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Death rate of Kenyan HIV positive adolescents rises

Health & Science - By Mercy Adhiambo | October 30th 2015 at 12:00:00 GMT +0300

NAIROBI: The mortality rate of adolescents living with HIV and Aids is on the rise, despite a general decline of the HIV prevalence rate in the country.

This is according to the latest Kenya Aids Survey Indicator (Kasi) and subsequent research that has been done by different stakeholders in the health sector.

Sylvia Ojoo, professor of medicine at the University of Maryland attributes this to the low adherence to ARVs once the teenagers go to secondary schools. "Having worked with adolescents and done research on issues involving their health, I can say that a lot of them shy away from taking their medication because they fear stigma from their peers. Most of them go with the medicines to school, but they never take them," said Prof Ojoo.

She added that most educational facilities have not come up with a robust system that can support students living with HIV. "Parents and guardians are also failing because they are not willing to come out and talk to teachers and other health practitioners in school on how the students can be guided to take their medication," she said.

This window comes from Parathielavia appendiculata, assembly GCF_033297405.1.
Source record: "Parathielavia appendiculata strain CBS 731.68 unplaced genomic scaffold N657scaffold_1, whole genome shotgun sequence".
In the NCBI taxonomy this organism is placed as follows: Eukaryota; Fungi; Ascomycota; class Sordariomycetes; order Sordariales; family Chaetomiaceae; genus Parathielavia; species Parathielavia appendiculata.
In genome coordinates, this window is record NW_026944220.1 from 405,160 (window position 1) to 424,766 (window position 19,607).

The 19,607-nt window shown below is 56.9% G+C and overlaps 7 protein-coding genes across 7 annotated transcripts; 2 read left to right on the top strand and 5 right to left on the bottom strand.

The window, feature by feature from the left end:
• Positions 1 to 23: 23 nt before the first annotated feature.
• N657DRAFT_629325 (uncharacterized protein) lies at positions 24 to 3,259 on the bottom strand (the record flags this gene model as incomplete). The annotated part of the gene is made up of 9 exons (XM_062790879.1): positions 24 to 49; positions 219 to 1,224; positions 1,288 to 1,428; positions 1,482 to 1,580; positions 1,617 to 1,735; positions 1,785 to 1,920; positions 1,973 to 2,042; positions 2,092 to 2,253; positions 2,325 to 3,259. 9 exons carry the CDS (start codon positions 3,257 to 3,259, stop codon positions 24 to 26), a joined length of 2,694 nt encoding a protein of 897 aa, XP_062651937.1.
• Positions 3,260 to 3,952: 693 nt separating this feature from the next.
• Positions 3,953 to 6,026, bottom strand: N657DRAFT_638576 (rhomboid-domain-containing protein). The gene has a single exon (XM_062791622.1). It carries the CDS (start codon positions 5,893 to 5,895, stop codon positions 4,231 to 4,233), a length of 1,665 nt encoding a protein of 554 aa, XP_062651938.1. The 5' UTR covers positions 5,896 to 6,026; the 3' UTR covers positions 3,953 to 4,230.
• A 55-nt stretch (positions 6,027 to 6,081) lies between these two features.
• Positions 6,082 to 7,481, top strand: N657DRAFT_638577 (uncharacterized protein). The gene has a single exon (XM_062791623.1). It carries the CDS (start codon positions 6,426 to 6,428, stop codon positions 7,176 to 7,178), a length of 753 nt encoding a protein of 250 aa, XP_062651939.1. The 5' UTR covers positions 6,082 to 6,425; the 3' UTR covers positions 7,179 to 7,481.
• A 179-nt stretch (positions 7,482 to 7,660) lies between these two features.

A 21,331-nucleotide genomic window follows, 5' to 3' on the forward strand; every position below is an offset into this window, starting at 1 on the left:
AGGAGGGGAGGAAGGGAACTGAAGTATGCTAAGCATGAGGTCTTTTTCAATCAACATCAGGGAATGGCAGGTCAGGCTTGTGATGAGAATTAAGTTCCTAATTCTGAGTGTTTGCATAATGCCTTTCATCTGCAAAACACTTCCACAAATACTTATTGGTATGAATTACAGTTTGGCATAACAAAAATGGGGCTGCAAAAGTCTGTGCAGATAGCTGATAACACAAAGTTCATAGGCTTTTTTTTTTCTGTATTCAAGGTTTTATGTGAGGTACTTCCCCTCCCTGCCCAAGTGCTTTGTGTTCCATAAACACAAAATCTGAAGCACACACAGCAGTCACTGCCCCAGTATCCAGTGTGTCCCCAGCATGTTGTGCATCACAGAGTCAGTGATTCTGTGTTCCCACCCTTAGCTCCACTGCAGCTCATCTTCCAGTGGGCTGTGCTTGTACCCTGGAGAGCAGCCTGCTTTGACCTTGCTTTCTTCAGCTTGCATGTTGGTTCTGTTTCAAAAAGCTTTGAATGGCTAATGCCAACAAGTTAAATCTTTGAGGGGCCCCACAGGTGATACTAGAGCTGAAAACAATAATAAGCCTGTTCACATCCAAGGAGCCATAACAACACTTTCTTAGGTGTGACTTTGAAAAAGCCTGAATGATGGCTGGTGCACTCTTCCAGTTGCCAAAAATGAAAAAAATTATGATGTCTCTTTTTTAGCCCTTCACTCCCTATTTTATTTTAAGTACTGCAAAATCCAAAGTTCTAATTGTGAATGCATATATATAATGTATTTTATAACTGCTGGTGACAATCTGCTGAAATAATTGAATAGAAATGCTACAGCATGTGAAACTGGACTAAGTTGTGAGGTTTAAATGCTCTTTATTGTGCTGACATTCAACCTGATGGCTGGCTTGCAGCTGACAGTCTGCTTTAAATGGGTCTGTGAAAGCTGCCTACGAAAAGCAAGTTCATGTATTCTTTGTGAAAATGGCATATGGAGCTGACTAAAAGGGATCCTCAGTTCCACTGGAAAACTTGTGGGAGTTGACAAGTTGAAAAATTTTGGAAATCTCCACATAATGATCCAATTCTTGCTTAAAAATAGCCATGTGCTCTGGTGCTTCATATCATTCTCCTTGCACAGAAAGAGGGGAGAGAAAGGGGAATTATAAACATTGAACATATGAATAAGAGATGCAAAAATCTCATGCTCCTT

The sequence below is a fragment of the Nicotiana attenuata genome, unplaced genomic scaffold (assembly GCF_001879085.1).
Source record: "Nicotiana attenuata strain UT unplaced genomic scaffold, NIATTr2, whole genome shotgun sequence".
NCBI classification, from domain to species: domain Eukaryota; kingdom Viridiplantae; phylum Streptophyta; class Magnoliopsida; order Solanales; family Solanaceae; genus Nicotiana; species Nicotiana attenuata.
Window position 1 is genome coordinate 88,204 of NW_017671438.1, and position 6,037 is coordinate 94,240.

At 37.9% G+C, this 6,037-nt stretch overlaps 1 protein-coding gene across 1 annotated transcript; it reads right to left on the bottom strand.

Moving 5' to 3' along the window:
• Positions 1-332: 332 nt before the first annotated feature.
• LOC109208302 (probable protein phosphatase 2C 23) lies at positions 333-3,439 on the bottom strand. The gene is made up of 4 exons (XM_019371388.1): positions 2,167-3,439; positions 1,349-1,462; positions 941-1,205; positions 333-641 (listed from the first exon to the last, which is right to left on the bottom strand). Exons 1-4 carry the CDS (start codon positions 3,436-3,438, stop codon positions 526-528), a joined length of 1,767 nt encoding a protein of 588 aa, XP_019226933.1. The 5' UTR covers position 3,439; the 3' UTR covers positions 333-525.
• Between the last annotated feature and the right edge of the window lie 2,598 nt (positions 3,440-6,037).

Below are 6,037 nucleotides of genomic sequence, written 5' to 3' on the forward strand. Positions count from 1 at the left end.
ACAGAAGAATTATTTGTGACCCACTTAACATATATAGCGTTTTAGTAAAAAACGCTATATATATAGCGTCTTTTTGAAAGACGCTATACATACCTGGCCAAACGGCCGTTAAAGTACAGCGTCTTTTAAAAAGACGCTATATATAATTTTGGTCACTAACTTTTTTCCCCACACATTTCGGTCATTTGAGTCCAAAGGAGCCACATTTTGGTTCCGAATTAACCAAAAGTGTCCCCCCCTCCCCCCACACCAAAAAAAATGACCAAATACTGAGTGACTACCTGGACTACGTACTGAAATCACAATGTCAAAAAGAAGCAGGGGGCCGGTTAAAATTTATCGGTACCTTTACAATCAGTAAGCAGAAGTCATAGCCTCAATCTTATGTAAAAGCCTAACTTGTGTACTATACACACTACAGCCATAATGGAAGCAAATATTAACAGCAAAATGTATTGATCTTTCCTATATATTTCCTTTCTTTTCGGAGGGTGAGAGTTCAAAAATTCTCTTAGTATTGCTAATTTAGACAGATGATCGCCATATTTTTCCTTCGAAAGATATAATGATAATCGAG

She was speaking during the first adolescent health symposium organised by the Ministry of Health and other partners to address evolving challenges in adolescent health.

The United Nations Children's Fund (Unicef) Chief of HIV and Aids, Gilbert Nandra, said despite a lot of effort being made by several stakeholders in the fight against HIV, emphasis is not being placed on adolescents, yet they comprise 24 per cent of Kenya's population.

"A lot more needs to be done to ensure issues concerning teenage health are talked about. And the talks need to involve the adolescents too," said Dr Nandra.

In the Kasi report, about 150,000 adolescents between 10-19 years are living with HIV, yet campaigns have always focused on children and adults.

The report also revealed that the age at which young people engage in their first sexual encounter is getting lower and more than 20 per cent of teenagers are reported to have had their first intercourse by the time they are 15 years old.

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